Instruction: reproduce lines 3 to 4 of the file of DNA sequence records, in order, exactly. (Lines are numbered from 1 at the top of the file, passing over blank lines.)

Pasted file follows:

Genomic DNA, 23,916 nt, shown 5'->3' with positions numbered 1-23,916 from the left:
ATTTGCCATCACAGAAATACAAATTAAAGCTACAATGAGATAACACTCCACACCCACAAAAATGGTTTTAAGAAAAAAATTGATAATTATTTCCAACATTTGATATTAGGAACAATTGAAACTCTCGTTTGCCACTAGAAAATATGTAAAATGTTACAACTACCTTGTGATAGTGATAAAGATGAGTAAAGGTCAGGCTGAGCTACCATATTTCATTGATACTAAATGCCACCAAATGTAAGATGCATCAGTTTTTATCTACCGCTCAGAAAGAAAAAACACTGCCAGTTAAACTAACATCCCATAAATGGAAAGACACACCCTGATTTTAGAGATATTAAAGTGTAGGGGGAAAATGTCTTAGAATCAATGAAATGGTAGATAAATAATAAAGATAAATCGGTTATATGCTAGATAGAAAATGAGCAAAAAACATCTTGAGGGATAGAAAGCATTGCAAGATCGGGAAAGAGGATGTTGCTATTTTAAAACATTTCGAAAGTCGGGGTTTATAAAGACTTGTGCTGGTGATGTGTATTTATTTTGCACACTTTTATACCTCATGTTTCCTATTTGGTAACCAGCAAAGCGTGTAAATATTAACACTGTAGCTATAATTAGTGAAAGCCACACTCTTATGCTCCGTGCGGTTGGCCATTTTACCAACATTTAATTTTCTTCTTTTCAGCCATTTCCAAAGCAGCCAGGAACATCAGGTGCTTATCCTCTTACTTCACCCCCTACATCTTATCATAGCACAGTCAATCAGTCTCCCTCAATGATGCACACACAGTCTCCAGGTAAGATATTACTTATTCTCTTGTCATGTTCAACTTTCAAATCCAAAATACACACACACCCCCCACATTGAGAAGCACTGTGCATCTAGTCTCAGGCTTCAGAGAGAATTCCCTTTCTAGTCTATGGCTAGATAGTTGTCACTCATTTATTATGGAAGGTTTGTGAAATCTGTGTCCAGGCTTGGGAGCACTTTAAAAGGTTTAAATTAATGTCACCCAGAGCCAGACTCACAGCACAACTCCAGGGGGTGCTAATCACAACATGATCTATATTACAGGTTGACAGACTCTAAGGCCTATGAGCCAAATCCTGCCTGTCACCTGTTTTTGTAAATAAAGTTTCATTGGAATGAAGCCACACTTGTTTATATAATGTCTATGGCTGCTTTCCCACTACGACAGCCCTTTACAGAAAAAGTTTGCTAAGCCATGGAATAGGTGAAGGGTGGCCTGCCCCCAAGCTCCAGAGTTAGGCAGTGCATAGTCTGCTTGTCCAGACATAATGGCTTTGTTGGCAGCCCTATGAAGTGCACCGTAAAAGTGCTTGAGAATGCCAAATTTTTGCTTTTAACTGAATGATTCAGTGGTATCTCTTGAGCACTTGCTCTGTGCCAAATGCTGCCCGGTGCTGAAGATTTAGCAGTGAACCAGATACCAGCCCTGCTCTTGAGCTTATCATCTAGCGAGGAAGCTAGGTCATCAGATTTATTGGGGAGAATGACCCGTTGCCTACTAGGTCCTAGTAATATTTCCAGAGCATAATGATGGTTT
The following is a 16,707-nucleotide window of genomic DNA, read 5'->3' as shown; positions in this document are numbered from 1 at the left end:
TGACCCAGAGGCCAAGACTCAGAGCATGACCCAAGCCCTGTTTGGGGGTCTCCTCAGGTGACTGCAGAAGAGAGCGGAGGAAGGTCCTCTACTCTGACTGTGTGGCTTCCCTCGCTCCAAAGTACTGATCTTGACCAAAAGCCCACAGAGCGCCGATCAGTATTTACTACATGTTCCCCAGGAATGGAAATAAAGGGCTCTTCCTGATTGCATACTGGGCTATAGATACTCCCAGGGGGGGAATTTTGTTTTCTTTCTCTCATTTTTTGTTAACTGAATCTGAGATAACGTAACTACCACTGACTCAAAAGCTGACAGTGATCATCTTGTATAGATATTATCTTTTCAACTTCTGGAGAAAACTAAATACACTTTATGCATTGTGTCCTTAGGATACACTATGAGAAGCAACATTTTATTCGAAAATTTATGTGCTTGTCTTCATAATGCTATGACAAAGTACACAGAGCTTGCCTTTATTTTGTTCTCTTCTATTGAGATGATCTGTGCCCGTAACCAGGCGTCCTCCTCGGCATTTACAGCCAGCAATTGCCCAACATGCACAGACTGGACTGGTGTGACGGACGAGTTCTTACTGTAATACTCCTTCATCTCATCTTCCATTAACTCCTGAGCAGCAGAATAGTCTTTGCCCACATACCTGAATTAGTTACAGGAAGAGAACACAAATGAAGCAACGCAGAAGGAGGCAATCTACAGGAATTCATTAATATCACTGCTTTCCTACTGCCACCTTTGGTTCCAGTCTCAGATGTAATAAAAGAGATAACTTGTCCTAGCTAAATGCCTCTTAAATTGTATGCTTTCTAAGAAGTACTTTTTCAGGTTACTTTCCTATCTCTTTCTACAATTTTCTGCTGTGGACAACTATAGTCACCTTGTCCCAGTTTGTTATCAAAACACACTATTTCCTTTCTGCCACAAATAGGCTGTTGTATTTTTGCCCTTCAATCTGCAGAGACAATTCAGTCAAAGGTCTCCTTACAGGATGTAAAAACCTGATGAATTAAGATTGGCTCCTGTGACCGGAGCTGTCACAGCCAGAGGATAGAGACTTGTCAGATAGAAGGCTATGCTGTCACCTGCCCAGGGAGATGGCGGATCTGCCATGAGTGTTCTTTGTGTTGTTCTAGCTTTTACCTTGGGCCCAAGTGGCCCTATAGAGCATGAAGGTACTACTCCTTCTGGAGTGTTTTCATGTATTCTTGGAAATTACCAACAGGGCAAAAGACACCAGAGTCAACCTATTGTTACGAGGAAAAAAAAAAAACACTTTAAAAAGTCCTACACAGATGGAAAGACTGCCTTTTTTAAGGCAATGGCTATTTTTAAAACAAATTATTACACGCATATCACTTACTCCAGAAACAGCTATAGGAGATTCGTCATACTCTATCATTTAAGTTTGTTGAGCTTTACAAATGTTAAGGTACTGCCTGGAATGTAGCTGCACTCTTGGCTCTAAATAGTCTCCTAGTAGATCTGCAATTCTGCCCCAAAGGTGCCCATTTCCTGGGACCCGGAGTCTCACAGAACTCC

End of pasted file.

The following is a 16,707-nucleotide window of genomic DNA, read 5'->3' as shown; positions in this document are numbered from 1 at the left end:
TGACCCAGAGGCCAAGACTCAGAGCATGACCCAAGCCCTGTTTGGGGGTCTCCTCAGGTGACTGCAGAAGAGAGCGGAGGAAGGTCCTCTACTCTGACTGTGTGGCTTCCCTCGCTCCAAAGTACTGATCTTGACCAAAAGCCCACAGAGCGCCGATCAGTATTTACTACATGTTCCCCAGGAATGGAAATAAAGGGCTCTTCCTGATTGCATACTGGGCTATAGATACTCCCAGGGGGGGAATTTTGTTTTCTTTCTCTCATTTTTTGTTAACTGAATCTGAGATAACGTAACTACCACTGACTCAAAAGCTGACAGTGATCATCTTGTATAGATATTATCTTTTCAACTTCTGGAGAAAACTAAATACACTTTATGCATTGTGTCCTTAGGATACACTATGAGAAGCAACATTTTATTCGAAAATTTATGTGCTTGTCTTCATAATGCTATGACAAAGTACACAGAGCTTGCCTTTATTTTGTTCTCTTCTATTGAGATGATCTGTGCCCGTAACCAGGCGTCCTCCTCGGCATTTACAGCCAGCAATTGCCCAACATGCACAGACTGGACTGGTGTGACGGACGAGTTCTTACTGTAATACTCCTTCATCTCATCTTCCATTAACTCCTGAGCAGCAGAATAGTCTTTGCCCACATACCTGAATTAGTTACAGGAAGAGAACACAAATGAAGCAACGCAGAAGGAGGCAATCTACAGGAATTCATTAATATCACTGCTTTCCTACTGCCACCTTTGGTTCCAGTCTCAGATGTAATAAAAGAGATAACTTGTCCTAGCTAAATGCCTCTTAAATTGTATGCTTTCTAAGAAGTACTTTTTCAGGTTACTTTCCTATCTCTTTCTACAATTTTCTGCTGTGGACAACTATAGTCACCTTGTCCCAGTTTGTTATCAAAACACACTATTTCCTTTCTGCCACAAATAGGCTGTTGTATTTTTGCCCTTCAATCTGCAGAGACAATTCAGTCAAAGGTCTCCTTACAGGATGTAAAAACCTGATGAATTAAGATTGGCTCCTGTGACCGGAGCTGTCACAGCCAGAGGATAGAGACTTGTCAGATAGAAGGCTATGCTGTCACCTGCCCAGGGAGATGGCGGATCTGCCATGAGTGTTCTTTGTGTTGTTCTAGCTTTTACCTTGGGCCCAAGTGGCCCTATAGAGCATGAAGGTACTACTCCTTCTGGAGTGTTTTCATGTATTCTTGGAAATTACCAACAGGGCAAAAGACACCAGAGTCAACCTATTGTTACGAGGAAAAAAAAAAAACACTTTAAAAAGTCCTACACAGATGGAAAGACTGCCTTTTTTAAGGCAATGGCTATTTTTAAAACAAATTATTACACGCATATCACTTACTCCAGAAACAGCTATAGGAGATTCGTCATACTCTATCATTTAAGTTTGTTGAGCTTTACAAATGTTAAGGTACTGCCTGGAATGTAGCTGCACTCTTGGCTCTAAATAGTCTCCTAGTAGATCTGCAATTCTGCCCCAAAGGTGCCCATTTCCTGGGACCCGGAGTCTCACAGAACTCC